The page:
Conduct risk and suitability: what is the next generation of PPI?
Ten years after the High Court’s dismissal of the legal challenge to the FSA’s payment protection insurance (“PPI”) rules and approaching two years since the PPI claims deadline, seems like a fitting time to pause and reflect on the evolution since that time of approaches to conduct risk in retail financial services.
As a reminder, conduct risk is “the risk that firm behaviour will result in poor outcomes for customers.” There was nothing inherently wrong with PPI, which had been in existence since at least the 1970s. The conduct failings associated with the product arose from the increasingly significant revenue that could be generated by its sale. Ambitious sales targets were supported by incentivisation structures and sales processes that prioritised revenues above customers’ interests, with suitability often ignored.
In the last ten years, firms’ focus on conduct risk – and regulatory scrutiny of how such conduct risks are identified and managed – has only increased. More recently, the circumstances of COVID-19 have led to a doubling down on the FCA’s consumer protection statutory objective in a series of recent publications, culminating in the launch of the current consultation on the new consumer duty “that would set clearer and higher expectations for firms’ standards of care towards consumers”.
In the current climate one area of heightened conduct risk is the treatment of vulnerable customers and what additional safeguards and controls are in place to ensure that such customers are treated fairly. New rules have been published on the treatment of vulnerable customers that will affect all stages of the customer journey. In this context in recent years the regulator has perhaps focussed more on the treatment of customers in financial difficulty than on potential mis-selling. The regulator has challenged firms to show how they ensure that customers in default or arrears receive fair outcomes, taking enforcement action against several firms where failings have been identified. There is a real challenge for firms to ensure that their collections processes are able to identify and respond to the particular circumstances of individual customers, and this challenge is only heightened by the impact of the pandemic: firms will need to be able to respond to the impact of widespread government supported and soon to end mortgage and credit repayment holidays, job losses, and far-reaching changes in personal circumstances. A collections process that fails to adequately consider the consumer’s circumstances, is likely to be found wanting by the FCA. The pandemic has brought lending to small and medium sized enterprises to the fore; it remains to be seen how the FCA might scrutinise firms’ activity in this space.
In the general insurance market, the FCA’s conduct risk focus has been on pricing, with the recent publication of final rules to implement a package of measures to “…stop firms price walking. Insurers will be required to offer renewing customers a price that is no higher than they would pay as a new customer.” While this sits squarely in the territory of consumer protection and treating customers fairly, it is a significant step towards direct price regulation. It also creates enormous practical challenges throughout the distribution chain in implementing the measures (for example, in identifying equivalent groups for pricing purposes). This represents the culmination of a seismic shift for the general insurance industry, that started in 2018 with the FCA’s market study.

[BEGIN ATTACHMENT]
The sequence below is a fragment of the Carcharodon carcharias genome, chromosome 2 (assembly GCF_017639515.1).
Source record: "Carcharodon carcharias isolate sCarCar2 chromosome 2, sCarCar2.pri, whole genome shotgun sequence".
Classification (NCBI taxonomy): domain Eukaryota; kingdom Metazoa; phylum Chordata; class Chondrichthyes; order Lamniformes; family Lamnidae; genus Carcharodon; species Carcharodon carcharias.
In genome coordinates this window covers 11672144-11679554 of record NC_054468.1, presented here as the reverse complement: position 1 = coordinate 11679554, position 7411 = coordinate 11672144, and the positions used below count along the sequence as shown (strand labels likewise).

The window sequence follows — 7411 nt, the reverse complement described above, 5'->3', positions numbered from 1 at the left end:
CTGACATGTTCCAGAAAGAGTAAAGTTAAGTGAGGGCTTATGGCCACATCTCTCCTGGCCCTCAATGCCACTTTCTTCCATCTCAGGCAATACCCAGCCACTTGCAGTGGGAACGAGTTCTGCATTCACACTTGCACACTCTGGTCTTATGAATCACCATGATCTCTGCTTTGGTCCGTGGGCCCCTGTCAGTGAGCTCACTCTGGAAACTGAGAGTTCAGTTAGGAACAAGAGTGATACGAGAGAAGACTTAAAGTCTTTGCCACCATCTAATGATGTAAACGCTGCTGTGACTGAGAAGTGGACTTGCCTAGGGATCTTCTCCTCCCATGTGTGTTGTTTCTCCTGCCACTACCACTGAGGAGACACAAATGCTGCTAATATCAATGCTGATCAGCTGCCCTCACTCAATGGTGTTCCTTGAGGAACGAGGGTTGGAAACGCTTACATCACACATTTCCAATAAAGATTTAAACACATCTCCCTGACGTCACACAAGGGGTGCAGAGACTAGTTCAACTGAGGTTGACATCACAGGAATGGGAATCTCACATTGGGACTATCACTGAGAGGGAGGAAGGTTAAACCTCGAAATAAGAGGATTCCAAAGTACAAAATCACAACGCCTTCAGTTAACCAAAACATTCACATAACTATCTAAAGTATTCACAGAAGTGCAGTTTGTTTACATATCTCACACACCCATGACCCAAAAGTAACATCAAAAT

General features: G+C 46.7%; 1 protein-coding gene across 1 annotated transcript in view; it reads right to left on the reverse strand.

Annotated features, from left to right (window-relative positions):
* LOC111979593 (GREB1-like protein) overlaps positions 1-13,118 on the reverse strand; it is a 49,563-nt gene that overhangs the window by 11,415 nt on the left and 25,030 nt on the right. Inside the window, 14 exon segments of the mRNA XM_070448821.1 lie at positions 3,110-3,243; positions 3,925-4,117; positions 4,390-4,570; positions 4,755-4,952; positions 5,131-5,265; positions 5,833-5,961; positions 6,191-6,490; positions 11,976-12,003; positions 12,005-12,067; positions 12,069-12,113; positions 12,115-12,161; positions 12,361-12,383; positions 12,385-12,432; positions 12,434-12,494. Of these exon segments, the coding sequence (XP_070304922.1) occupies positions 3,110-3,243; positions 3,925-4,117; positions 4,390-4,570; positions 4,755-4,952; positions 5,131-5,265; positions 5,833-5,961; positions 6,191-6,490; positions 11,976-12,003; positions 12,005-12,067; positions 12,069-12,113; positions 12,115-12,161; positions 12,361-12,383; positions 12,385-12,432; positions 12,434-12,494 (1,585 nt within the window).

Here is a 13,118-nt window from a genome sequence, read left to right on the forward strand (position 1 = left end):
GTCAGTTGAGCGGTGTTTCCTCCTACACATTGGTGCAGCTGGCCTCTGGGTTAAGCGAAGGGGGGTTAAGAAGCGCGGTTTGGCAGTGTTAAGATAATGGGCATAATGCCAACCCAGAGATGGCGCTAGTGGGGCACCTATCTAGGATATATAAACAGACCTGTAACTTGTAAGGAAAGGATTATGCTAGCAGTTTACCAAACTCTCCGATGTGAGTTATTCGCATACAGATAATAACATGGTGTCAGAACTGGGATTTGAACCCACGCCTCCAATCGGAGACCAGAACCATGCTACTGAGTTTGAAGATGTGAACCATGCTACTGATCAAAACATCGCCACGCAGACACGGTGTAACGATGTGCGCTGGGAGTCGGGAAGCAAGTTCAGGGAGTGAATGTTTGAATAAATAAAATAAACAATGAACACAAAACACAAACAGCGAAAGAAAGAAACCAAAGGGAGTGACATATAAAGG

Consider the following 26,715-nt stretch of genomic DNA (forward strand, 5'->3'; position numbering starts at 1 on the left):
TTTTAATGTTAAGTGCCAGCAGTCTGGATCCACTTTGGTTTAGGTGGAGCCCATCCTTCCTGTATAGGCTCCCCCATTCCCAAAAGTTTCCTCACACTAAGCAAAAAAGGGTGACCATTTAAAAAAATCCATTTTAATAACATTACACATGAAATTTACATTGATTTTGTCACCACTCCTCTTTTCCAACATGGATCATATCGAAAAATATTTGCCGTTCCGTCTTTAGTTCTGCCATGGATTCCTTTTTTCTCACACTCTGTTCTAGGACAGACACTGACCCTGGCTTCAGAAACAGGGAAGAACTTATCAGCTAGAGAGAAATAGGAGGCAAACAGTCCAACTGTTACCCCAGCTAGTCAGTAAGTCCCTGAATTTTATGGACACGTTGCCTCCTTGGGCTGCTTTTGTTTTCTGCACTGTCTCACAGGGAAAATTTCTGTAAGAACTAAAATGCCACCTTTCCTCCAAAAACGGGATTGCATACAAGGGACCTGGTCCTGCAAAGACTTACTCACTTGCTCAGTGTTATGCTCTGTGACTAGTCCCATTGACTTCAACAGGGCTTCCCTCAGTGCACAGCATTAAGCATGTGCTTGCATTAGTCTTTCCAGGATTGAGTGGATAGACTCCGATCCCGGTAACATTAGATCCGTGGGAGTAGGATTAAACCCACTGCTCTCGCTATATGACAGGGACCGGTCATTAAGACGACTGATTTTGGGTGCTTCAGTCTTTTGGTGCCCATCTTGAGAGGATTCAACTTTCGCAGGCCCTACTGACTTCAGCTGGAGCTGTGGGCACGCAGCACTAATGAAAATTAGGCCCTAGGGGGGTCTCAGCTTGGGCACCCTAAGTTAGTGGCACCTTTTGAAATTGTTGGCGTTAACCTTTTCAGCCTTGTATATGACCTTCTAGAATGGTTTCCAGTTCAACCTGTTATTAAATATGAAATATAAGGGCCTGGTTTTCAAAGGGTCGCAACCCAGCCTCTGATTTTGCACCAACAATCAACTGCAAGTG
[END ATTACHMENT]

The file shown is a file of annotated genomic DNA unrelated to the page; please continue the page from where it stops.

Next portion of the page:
Whatever their area of operation, financial firms need to build conduct risk into the entire lifecycle to avoid the ‘next PPI’, to protect both customers and the firm and reflect these radically changed expectations. Specifically firms should consider their exposure to the ‘key drivers’ of conduct risk (inherent, structures and behaviours, and environmental); how governance models embed conduct risk prevention; and how, if challenged by the regulator, a firm is able to demonstrate that its culture, strategies and controls deliver fair treatment to their customers. Firms need to be ask the right questions at the product design stage (does the product respond to real consumer needs? Does it meet consumers’ long-term interests?); and to incorporate identificaton of possible sources of conduct risk and how these can be mitigated or addressed through the monitoring of appropriate indicators of conduct risks – for example through outcome testing, indicators such as excess income generation, and consideration of themes emerging from complaints data.
How we can help
We draw on the experience gained from both our advisory and contentious practices when advising firms on the identification, management and mitigation of conduct risk, as well as engaging with the regulator in the context of enforcement action in relation to mis-selling. If you would like to find out more about how Linklaters can help you, please feel to get in touch with any of the key contacts listed.
 FSA Retail Conduct Risk Outlook 2011
 CP21/13: A new Consumer Duty
 FCA Risk Outlook 2013